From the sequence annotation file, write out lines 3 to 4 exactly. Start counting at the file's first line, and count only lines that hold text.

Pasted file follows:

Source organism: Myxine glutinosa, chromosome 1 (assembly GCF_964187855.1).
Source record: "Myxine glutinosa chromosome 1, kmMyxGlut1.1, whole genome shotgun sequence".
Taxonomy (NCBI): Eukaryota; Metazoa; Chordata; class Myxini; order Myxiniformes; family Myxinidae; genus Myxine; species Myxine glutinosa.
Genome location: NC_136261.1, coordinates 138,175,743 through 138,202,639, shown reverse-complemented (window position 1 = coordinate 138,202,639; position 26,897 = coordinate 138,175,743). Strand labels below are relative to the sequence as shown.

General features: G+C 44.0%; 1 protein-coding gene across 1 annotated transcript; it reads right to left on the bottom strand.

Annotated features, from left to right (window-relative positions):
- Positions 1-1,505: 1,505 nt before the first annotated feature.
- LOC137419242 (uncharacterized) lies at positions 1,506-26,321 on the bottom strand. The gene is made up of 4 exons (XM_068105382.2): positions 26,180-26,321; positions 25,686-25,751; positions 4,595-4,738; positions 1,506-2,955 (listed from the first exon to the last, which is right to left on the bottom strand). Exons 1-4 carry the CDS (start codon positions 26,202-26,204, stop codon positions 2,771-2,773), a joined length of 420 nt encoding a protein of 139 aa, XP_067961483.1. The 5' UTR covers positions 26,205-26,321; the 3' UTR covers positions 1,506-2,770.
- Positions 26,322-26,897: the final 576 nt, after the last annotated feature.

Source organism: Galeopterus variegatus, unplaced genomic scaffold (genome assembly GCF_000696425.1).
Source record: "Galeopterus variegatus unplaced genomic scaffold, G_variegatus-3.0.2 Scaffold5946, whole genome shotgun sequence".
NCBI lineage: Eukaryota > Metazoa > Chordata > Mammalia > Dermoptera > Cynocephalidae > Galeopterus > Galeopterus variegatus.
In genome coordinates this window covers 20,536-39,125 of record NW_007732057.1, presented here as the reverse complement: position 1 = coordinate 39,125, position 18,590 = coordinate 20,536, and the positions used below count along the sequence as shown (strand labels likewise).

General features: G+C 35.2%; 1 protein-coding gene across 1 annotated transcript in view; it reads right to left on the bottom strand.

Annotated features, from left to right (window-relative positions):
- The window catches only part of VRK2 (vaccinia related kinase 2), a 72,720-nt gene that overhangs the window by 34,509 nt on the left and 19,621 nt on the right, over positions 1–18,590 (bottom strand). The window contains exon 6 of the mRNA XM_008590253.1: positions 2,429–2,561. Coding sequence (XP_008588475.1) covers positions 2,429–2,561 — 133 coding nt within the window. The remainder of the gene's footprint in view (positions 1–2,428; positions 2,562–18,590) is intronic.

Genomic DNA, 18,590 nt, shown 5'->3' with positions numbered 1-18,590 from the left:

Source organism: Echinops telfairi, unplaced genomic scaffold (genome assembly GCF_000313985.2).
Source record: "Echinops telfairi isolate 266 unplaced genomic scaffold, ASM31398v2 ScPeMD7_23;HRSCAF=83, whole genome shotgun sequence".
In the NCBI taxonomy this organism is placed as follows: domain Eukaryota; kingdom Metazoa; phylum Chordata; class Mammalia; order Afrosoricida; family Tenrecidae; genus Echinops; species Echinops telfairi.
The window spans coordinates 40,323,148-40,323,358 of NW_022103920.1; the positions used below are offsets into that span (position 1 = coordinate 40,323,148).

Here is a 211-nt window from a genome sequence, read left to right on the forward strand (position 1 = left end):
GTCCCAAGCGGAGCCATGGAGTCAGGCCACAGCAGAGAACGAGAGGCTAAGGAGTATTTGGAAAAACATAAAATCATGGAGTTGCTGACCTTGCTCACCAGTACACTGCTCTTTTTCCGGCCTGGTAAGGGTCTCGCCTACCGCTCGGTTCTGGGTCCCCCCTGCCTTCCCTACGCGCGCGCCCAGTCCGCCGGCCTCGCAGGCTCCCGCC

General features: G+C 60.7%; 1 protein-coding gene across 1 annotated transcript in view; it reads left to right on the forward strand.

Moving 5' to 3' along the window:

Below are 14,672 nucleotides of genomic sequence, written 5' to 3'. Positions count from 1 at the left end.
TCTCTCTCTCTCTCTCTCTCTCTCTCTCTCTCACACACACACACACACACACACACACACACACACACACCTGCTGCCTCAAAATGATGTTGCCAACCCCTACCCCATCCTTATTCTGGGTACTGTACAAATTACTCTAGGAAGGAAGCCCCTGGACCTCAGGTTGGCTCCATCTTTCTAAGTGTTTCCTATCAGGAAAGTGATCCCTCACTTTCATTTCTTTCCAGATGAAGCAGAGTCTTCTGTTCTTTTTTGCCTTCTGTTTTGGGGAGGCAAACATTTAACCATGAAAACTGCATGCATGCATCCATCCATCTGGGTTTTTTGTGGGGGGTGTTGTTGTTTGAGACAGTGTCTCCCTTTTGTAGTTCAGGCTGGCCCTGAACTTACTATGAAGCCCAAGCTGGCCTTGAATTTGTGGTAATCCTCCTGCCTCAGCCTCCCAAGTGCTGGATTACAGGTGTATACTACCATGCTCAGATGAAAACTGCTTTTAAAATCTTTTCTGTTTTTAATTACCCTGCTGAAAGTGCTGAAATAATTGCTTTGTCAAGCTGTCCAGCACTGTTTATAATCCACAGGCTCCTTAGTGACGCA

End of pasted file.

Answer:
Taxonomy (NCBI): Eukaryota; Metazoa; Chordata; class Myxini; order Myxiniformes; family Myxinidae; genus Myxine; species Myxine glutinosa.
Genome location: NC_136261.1, coordinates 138,175,743 through 138,202,639, shown reverse-complemented (window position 1 = coordinate 138,202,639; position 26,897 = coordinate 138,175,743). Strand labels below are relative to the sequence as shown.